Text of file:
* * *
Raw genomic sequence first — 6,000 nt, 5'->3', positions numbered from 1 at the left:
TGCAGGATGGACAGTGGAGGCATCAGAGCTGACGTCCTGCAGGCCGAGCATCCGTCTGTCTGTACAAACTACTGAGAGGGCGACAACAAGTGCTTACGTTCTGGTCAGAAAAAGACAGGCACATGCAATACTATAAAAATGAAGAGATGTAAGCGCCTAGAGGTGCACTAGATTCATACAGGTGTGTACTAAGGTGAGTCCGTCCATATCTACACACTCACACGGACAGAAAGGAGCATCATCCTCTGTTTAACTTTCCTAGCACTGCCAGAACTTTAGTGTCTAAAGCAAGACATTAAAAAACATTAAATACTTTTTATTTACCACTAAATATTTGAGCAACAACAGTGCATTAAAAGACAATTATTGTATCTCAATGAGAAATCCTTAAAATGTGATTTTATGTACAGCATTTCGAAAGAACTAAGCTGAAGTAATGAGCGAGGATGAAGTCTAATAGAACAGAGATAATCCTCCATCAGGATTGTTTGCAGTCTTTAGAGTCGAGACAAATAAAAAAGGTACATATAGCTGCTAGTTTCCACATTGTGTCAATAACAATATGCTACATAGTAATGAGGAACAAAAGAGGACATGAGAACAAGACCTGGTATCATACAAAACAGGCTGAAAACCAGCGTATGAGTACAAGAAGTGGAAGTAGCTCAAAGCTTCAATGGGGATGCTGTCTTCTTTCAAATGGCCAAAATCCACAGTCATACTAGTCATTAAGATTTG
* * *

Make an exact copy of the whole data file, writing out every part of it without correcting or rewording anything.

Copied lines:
Raw genomic sequence first — 6,000 nt, 5'->3', positions numbered from 1 at the left:
TGCAGGATGGACAGTGGAGGCATCAGAGCTGACGTCCTGCAGGCCGAGCATCCGTCTGTCTGTACAAACTACTGAGAGGGCGACAACAAGTGCTTACGTTCTGGTCAGAAAAAGACAGGCACATGCAATACTATAAAAATGAAGAGATGTAAGCGCCTAGAGGTGCACTAGATTCATACAGGTGTGTACTAAGGTGAGTCCGTCCATATCTACACACTCACACGGACAGAAAGGAGCATCATCCTCTGTTTAACTTTCCTAGCACTGCCAGAACTTTAGTGTCTAAAGCAAGACATTAAAAAACATTAAATACTTTTTATTTACCACTAAATATTTGAGCAACAACAGTGCATTAAAAGACAATTATTGTATCTCAATGAGAAATCCTTAAAATGTGATTTTATGTACAGCATTTCGAAAGAACTAAGCTGAAGTAATGAGCGAGGATGAAGTCTAATAGAACAGAGATAATCCTCCATCAGGATTGTTTGCAGTCTTTAGAGTCGAGACAAATAAAAAAGGTACATATAGCTGCTAGTTTCCACATTGTGTCAATAACAATATGCTACATAGTAATGAGGAACAAAAGAGGACATGAGAACAAGACCTGGTATCATACAAAACAGGCTGAAAACCAGCGTATGAGTACAAGAAGTGGAAGTAGCTCAAAGCTTCAATGGGGATGCTGTCTTCTTTCAAATGGCCAAAATCCACAGTCATACTAGTCATTAAGATTTG